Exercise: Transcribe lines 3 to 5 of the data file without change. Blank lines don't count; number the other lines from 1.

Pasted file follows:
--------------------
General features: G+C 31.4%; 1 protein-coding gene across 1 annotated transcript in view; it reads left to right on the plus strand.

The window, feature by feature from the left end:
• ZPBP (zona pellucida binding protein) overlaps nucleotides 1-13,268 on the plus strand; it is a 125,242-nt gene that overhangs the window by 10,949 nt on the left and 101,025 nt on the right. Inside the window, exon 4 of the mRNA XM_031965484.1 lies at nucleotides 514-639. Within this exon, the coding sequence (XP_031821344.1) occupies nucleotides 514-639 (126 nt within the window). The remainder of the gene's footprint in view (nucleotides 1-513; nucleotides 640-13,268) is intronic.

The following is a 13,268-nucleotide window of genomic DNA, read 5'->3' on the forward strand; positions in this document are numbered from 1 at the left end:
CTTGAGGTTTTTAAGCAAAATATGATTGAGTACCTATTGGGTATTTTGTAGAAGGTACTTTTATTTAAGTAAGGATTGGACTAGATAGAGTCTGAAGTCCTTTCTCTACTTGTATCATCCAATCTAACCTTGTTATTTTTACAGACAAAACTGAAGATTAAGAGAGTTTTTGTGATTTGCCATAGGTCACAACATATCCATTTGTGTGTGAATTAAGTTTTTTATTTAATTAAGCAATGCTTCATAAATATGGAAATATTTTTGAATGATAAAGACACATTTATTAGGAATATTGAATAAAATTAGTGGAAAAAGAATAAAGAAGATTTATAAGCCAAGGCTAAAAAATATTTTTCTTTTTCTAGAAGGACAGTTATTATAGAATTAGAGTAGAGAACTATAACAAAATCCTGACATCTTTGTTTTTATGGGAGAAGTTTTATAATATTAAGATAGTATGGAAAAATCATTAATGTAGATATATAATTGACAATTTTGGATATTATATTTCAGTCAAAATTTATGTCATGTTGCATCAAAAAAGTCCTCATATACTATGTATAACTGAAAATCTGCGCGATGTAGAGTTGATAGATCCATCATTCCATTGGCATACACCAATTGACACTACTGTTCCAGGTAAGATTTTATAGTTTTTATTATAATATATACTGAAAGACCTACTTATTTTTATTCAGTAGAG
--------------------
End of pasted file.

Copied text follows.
• ZPBP (zona pellucida binding protein) overlaps nucleotides 1-13,268 on the plus strand; it is a 125,242-nt gene that overhangs the window by 10,949 nt on the left and 101,025 nt on the right. Inside the window, exon 4 of the mRNA XM_031965484.1 lies at nucleotides 514-639. Within this exon, the coding sequence (XP_031821344.1) occupies nucleotides 514-639 (126 nt within the window). The remainder of the gene's footprint in view (nucleotides 1-513; nucleotides 640-13,268) is intronic.

The following is a 13,268-nucleotide window of genomic DNA, read 5'->3' on the forward strand; positions in this document are numbered from 1 at the left end:
CTTGAGGTTTTTAAGCAAAATATGATTGAGTACCTATTGGGTATTTTGTAGAAGGTACTTTTATTTAAGTAAGGATTGGACTAGATAGAGTCTGAAGTCCTTTCTCTACTTGTATCATCCAATCTAACCTTGTTATTTTTACAGACAAAACTGAAGATTAAGAGAGTTTTTGTGATTTGCCATAGGTCACAACATATCCATTTGTGTGTGAATTAAGTTTTTTATTTAATTAAGCAATGCTTCATAAATATGGAAATATTTTTGAATGATAAAGACACATTTATTAGGAATATTGAATAAAATTAGTGGAAAAAGAATAAAGAAGATTTATAAGCCAAGGCTAAAAAATATTTTTCTTTTTCTAGAAGGACAGTTATTATAGAATTAGAGTAGAGAACTATAACAAAATCCTGACATCTTTGTTTTTATGGGAGAAGTTTTATAATATTAAGATAGTATGGAAAAATCATTAATGTAGATATATAATTGACAATTTTGGATATTATATTTCAGTCAAAATTTATGTCATGTTGCATCAAAAAAGTCCTCATATACTATGTATAACTGAAAATCTGCGCGATGTAGAGTTGATAGATCCATCATTCCATTGGCATACACCAATTGACACTACTGTTCCAGGTAAGATTTTATAGTTTTTATTATAATATATACTGAAAGACCTACTTATTTTTATTCAGTAGAG